There is no need to panic.
I was walking about in our fields of vegetables on Friday morning and as we were harvesting kale and leeks and other veg, I found it very difficult to reconcile what we were doing with what was happening around the country. Supermarkets became places of chaos, as scenes of empty shelves went viral on social media.
The vulnerability of our food system was never more apparent to me. A sharp hit to the global supply network and food stops rolling.
Surely there is a better way that is not so reliant on a convoluted complex web of logistics and deliveries to the point where we have no idea of what we are eating or where it is coming from.
As I was mulling these ideas over in my head, my phone buzzed, it was a local organic farmer who was concerned. Her usual restaurant customers would not be taking her organic salad due to the changing circumstances and she didn’t know what she would do. It was a timely call and it felt so right to say of course we would take it. We could take it because that is our policy, source as close to home as possible, and we can have a policy like this because you support us.
So I thought there is a better way and this is it.
And there has to be a better way, because it is at the heart of this very system that this pandemic we as a society are now grappling with began. Our food system of globalisation, mass production, intensive factory farming, the indiscriminate use of antibiotics, to boost yields and keep the price of meat low is hollowing out this planet and is helping create the conditions that allow these diseases to flourish.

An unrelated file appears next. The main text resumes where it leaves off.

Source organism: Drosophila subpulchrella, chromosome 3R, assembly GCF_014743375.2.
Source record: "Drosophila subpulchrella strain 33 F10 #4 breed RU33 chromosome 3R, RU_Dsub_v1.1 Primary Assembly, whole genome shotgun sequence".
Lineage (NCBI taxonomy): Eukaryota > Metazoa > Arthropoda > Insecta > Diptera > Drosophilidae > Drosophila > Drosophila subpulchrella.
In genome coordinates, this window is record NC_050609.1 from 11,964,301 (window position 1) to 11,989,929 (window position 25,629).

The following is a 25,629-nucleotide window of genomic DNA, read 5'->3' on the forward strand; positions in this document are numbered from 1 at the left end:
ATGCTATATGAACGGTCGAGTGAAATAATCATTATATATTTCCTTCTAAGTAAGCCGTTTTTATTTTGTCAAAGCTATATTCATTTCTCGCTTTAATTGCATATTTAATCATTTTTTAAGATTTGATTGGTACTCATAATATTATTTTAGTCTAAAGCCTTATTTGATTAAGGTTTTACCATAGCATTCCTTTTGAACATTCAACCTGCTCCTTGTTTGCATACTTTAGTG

For once I was heartened to see the government respond in a meaningful way. The final definitive action that was taken to put health and lives above “business as usual” was not easy I imagine but it was the right decision. As always it is never black and white and please take a moment to consider all the small coffee shops, restaurants, shops and others that are currently facing desperate times, this is people’s livelihoods and it is serious.
I know and I understand this pain too. I have gambled everything for this business including my grand-dad’s farm and I am responsible for many jobs. Last week was as difficult as they come, there didn’t seem to be any right way forward and really you can only take the decisions you think are right and wait and see.
I also feel for the more vulnerable, I for my part am not afraid of the virus, I am not afraid of getting sick, I will get better and so will you. But I am afraid for others that are not in such good health and are older. These are the people that need to take extra care and need to be cared for.
Will things just go back to business as usual again when this passes or can we learn and find a new way to do things? Maybe we can learn and take solace in the fact that concerted action is possible when we see that it is necessary. This gives me hope with the more ominous threat of climate change that we can force through the necessary changes to save our planet.
Wherever you are and whatever you are doing take this time to enjoy something ordinary, the dawn of spring, the birdsong, the daffodils, there is hope and beauty out there in abundance and this will pass.